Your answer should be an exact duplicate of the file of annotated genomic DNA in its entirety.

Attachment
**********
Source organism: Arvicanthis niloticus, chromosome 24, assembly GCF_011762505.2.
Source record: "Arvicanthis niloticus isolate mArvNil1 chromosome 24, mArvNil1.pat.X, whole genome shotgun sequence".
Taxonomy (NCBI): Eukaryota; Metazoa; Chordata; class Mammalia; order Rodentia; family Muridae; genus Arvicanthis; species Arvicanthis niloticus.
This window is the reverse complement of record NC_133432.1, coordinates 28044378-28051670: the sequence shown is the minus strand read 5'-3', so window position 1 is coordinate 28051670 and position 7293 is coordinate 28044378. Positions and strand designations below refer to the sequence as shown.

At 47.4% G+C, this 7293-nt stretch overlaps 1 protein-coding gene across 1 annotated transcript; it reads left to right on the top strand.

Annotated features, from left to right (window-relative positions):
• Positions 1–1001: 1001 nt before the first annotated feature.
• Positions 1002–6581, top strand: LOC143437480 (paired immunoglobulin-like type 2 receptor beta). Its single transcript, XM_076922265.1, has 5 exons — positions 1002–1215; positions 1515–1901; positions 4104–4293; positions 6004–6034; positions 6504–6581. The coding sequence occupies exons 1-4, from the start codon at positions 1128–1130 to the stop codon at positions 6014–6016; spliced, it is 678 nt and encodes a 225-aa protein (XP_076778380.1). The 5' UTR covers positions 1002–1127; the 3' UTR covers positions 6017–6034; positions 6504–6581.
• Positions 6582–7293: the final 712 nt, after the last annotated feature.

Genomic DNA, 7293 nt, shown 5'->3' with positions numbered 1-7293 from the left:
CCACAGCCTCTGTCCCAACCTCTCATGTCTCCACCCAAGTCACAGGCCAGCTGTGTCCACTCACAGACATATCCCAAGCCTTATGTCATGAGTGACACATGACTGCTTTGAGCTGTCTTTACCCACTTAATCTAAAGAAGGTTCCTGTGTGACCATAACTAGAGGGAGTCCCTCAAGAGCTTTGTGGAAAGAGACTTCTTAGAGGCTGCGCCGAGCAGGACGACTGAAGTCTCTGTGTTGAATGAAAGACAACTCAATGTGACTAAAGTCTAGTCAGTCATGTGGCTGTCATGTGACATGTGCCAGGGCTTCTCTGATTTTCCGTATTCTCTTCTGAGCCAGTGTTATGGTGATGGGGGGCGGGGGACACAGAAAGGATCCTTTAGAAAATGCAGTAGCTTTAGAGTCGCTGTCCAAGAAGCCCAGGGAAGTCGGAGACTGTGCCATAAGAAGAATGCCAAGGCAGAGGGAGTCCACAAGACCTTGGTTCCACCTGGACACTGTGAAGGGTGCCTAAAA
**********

Source organism: Arvicanthis niloticus, chromosome 24, assembly GCF_011762505.2.
Source record: "Arvicanthis niloticus isolate mArvNil1 chromosome 24, mArvNil1.pat.X, whole genome shotgun sequence".
Taxonomy (NCBI): Eukaryota; Metazoa; Chordata; class Mammalia; order Rodentia; family Muridae; genus Arvicanthis; species Arvicanthis niloticus.
This window is the reverse complement of record NC_133432.1, coordinates 28044378-28051670: the sequence shown is the minus strand read 5'-3', so window position 1 is coordinate 28051670 and position 7293 is coordinate 28044378. Positions and strand designations below refer to the sequence as shown.

At 47.4% G+C, this 7293-nt stretch overlaps 1 protein-coding gene across 1 annotated transcript; it reads left to right on the top strand.

Annotated features, from left to right (window-relative positions):
• Positions 1–1001: 1001 nt before the first annotated feature.
• Positions 1002–6581, top strand: LOC143437480 (paired immunoglobulin-like type 2 receptor beta). Its single transcript, XM_076922265.1, has 5 exons — positions 1002–1215; positions 1515–1901; positions 4104–4293; positions 6004–6034; positions 6504–6581. The coding sequence occupies exons 1-4, from the start codon at positions 1128–1130 to the stop codon at positions 6014–6016; spliced, it is 678 nt and encodes a 225-aa protein (XP_076778380.1). The 5' UTR covers positions 1002–1127; the 3' UTR covers positions 6017–6034; positions 6504–6581.
• Positions 6582–7293: the final 712 nt, after the last annotated feature.

Genomic DNA, 7293 nt, shown 5'->3' with positions numbered 1-7293 from the left:
CCACAGCCTCTGTCCCAACCTCTCATGTCTCCACCCAAGTCACAGGCCAGCTGTGTCCACTCACAGACATATCCCAAGCCTTATGTCATGAGTGACACATGACTGCTTTGAGCTGTCTTTACCCACTTAATCTAAAGAAGGTTCCTGTGTGACCATAACTAGAGGGAGTCCCTCAAGAGCTTTGTGGAAAGAGACTTCTTAGAGGCTGCGCCGAGCAGGACGACTGAAGTCTCTGTGTTGAATGAAAGACAACTCAATGTGACTAAAGTCTAGTCAGTCATGTGGCTGTCATGTGACATGTGCCAGGGCTTCTCTGATTTTCCGTATTCTCTTCTGAGCCAGTGTTATGGTGATGGGGGGCGGGGGACACAGAAAGGATCCTTTAGAAAATGCAGTAGCTTTAGAGTCGCTGTCCAAGAAGCCCAGGGAAGTCGGAGACTGTGCCATAAGAAGAATGCCAAGGCAGAGGGAGTCCACAAGACCTTGGTTCCACCTGGACACTGTGAAGGGTGCCTAAAA